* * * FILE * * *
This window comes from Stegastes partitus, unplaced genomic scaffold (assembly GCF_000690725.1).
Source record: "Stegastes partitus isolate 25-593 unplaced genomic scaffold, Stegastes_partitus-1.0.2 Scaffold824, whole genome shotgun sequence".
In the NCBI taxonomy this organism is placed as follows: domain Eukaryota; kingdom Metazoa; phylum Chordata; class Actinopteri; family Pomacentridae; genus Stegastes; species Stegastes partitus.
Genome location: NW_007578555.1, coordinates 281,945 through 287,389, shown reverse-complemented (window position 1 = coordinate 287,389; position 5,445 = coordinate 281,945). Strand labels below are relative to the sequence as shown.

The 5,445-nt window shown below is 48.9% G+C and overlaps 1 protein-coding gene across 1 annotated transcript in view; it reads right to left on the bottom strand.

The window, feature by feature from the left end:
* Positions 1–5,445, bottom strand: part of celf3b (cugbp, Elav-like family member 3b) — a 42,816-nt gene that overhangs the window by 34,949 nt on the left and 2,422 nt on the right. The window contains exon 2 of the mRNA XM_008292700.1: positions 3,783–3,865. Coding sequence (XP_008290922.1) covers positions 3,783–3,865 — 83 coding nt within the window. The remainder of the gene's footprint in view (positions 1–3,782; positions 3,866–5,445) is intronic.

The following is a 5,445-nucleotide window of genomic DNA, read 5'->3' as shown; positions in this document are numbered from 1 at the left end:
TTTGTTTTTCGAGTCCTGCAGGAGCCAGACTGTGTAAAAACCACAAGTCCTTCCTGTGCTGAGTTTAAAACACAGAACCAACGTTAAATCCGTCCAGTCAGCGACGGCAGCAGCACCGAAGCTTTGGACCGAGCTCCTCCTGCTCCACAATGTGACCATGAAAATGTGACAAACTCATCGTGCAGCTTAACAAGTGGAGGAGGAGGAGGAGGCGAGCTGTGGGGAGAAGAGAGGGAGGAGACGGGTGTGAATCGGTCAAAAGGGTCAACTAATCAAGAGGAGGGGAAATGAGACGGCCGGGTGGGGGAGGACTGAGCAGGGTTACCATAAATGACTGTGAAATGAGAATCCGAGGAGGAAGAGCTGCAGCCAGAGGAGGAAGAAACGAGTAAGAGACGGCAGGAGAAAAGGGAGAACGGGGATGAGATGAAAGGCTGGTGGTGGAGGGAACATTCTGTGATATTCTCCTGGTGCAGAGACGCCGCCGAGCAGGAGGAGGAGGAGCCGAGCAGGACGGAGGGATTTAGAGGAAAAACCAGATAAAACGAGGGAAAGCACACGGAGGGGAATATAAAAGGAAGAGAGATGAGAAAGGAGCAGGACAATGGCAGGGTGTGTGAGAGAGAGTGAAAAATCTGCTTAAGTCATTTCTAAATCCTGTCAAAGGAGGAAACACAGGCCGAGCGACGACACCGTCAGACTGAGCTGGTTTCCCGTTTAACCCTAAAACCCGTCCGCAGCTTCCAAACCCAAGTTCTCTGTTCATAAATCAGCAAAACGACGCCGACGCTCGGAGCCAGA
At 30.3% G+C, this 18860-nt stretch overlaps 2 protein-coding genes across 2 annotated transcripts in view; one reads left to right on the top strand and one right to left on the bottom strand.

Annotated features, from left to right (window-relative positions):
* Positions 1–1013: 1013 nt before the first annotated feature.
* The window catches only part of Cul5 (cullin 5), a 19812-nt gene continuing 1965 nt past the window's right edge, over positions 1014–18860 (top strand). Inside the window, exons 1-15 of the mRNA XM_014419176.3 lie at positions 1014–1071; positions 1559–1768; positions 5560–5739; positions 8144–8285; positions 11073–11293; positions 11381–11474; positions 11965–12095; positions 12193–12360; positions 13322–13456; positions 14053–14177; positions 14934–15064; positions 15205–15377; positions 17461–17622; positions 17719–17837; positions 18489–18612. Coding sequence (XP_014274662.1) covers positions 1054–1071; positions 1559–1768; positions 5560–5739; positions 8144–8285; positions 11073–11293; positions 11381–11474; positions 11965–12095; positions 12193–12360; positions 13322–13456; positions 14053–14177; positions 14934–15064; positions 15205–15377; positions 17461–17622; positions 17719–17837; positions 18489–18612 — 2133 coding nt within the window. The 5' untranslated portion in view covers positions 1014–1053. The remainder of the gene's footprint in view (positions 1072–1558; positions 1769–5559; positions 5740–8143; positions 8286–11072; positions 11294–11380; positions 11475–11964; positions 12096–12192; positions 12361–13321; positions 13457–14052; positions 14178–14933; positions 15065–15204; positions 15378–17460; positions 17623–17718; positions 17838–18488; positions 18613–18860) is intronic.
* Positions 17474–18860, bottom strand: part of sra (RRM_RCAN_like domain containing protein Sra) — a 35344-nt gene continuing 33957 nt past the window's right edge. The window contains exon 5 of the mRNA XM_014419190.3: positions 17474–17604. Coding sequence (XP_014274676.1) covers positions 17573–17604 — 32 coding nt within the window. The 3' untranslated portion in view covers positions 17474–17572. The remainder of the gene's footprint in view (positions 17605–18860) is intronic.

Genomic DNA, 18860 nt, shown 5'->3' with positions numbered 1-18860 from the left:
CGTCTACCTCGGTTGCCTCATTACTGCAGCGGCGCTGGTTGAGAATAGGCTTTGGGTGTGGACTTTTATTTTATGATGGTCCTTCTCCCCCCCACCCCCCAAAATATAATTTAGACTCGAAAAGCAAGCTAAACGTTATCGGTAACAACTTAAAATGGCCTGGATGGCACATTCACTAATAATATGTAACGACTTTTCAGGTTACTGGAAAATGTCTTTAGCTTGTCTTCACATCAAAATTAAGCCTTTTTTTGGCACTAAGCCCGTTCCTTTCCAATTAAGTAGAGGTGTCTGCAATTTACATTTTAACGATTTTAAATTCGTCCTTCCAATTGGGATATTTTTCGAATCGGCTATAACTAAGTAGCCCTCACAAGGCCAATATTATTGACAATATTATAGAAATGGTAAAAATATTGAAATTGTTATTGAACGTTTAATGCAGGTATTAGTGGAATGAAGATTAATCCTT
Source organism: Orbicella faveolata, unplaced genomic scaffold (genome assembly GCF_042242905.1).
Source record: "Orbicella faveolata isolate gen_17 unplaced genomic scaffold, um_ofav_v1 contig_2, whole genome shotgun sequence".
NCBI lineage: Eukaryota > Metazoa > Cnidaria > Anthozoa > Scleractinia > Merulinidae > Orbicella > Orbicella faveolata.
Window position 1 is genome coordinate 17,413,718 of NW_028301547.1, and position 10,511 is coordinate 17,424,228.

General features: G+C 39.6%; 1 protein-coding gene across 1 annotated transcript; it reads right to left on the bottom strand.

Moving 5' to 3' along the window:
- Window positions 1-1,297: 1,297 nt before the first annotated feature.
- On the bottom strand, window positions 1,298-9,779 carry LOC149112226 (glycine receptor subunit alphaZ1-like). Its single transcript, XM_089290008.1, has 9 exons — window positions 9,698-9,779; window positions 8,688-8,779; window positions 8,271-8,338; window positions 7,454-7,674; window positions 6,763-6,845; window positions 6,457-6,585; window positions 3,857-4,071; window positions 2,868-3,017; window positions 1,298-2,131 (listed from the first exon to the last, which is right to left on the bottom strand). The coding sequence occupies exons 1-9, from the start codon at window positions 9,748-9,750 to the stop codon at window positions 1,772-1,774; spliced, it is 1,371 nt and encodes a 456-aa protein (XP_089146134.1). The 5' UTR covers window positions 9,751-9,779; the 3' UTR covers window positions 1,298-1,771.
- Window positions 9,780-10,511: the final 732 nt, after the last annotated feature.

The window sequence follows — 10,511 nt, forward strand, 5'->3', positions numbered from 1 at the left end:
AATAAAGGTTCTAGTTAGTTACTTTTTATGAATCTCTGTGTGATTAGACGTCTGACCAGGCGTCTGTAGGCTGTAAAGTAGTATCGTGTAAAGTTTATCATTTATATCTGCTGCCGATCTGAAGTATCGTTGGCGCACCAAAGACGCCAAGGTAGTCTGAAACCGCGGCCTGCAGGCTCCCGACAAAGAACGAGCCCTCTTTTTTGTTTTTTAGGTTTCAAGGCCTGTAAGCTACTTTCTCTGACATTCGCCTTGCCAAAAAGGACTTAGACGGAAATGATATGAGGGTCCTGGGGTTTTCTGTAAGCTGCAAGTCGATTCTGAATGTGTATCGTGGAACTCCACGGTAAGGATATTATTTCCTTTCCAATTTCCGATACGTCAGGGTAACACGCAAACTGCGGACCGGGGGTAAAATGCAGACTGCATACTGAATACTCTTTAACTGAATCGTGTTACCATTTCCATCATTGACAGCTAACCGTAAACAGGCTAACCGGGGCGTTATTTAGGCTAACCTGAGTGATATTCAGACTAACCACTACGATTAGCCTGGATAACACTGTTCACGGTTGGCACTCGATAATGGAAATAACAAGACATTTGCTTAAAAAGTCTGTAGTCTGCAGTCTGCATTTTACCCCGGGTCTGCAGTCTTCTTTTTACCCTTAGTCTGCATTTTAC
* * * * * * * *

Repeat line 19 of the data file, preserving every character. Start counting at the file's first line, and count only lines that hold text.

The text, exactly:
NCBI lineage: Eukaryota > Metazoa > Cnidaria > Anthozoa > Scleractinia > Merulinidae > Orbicella > Orbicella faveolata.